That said however, listening and reading Sankara’s confession, it’s plausible to conclude that this trial isn’t really only about Sankara but also a litigation of East Africa’s biggest problem and, if history services us well, the Community’s original sin.

That problem is the place of armed rebellion in dealing with political questions or disagreement and the role of neighbors in these rebellions.

For example, while a lot of ink has been used to explain the role of ideological differences between Tanzania and Kenya in the breakup of the first EAC in 1977, the real killer was the military overthrow of Milton Obote in Uganda in 1973 by Gen Amin Dada and Tanzania’s response to it.

At the time, the challenge was what to do with Amin. Tanzania decided to throw its weight behind Ugandan dissidents and, later, directly got involved in the armed overthrow of Amin in 1979.

While many perceive this Tanzanian intervention as legitimate on account of Amin’s brutal rule, the point is,  this intervention gave us the first armed rebellion supported by a neighbor against a neighbor in the region and since then, the region has never been free from the danger of this or that rebel group supported by this or that neighbour.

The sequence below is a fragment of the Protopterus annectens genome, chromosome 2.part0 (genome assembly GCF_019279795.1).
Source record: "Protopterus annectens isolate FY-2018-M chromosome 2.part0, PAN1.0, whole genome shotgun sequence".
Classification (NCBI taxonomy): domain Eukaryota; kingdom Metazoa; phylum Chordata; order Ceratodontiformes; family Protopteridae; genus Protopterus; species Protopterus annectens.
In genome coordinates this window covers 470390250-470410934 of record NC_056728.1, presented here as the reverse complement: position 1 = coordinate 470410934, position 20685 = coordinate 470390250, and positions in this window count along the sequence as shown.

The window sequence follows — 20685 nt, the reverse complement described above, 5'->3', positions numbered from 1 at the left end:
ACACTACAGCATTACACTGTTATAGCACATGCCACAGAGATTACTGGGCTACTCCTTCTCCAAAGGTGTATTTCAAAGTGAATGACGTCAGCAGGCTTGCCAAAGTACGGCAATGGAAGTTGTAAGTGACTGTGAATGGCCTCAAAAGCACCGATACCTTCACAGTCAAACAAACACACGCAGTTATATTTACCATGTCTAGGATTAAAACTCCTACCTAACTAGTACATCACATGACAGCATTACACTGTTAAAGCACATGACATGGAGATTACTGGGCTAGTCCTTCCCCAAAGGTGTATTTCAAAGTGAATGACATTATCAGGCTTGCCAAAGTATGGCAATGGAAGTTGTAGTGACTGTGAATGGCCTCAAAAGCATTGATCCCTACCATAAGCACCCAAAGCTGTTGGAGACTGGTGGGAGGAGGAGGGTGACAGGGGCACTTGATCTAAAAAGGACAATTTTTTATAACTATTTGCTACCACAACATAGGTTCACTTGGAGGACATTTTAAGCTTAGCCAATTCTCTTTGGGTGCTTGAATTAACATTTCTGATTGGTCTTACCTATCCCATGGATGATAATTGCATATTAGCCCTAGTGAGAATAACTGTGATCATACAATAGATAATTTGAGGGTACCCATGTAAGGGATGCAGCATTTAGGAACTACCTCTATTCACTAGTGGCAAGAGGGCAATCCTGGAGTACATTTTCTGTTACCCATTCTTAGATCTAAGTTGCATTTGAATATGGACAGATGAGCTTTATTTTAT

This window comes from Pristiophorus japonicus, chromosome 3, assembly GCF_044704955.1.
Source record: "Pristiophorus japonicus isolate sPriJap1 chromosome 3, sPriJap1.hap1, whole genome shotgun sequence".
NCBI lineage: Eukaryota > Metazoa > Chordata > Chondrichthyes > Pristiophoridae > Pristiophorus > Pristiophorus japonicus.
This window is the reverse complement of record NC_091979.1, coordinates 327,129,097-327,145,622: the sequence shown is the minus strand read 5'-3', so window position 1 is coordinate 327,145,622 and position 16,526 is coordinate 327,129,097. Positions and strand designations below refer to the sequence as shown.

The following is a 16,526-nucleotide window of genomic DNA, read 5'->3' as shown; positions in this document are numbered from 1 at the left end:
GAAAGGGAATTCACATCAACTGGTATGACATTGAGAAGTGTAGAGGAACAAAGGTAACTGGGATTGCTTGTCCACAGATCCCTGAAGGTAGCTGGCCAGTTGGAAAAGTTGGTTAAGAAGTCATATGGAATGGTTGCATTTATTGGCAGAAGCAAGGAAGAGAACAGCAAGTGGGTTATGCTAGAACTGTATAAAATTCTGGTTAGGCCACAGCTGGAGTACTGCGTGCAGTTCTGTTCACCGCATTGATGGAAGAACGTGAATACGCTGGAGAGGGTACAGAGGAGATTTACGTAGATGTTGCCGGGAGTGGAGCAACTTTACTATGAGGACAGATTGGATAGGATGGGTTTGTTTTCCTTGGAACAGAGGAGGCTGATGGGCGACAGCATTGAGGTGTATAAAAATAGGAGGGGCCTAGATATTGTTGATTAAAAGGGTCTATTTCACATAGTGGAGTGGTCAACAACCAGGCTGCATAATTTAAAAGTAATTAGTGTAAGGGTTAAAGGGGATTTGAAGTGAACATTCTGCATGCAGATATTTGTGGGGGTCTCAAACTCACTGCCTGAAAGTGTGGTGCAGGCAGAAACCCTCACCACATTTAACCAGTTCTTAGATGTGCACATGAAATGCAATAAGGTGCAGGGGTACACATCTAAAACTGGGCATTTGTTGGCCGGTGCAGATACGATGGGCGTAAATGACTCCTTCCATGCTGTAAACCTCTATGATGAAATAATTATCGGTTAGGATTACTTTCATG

That tells us that, for the region to sustainably thrive, what’s critical is to break this cycle of armed rebellion supported by neighbours.

If that can be achieved, even if leaders don’t give us a political federation or common currency, the private sector oiled by people-to-people relations can drive us to economic prosperity we desire.

Seminally then, what that also reminds us is that the critical problem to EAC and indeed Africa’s economic and political integration are its leaders and their penchant for fueling political and armed violence.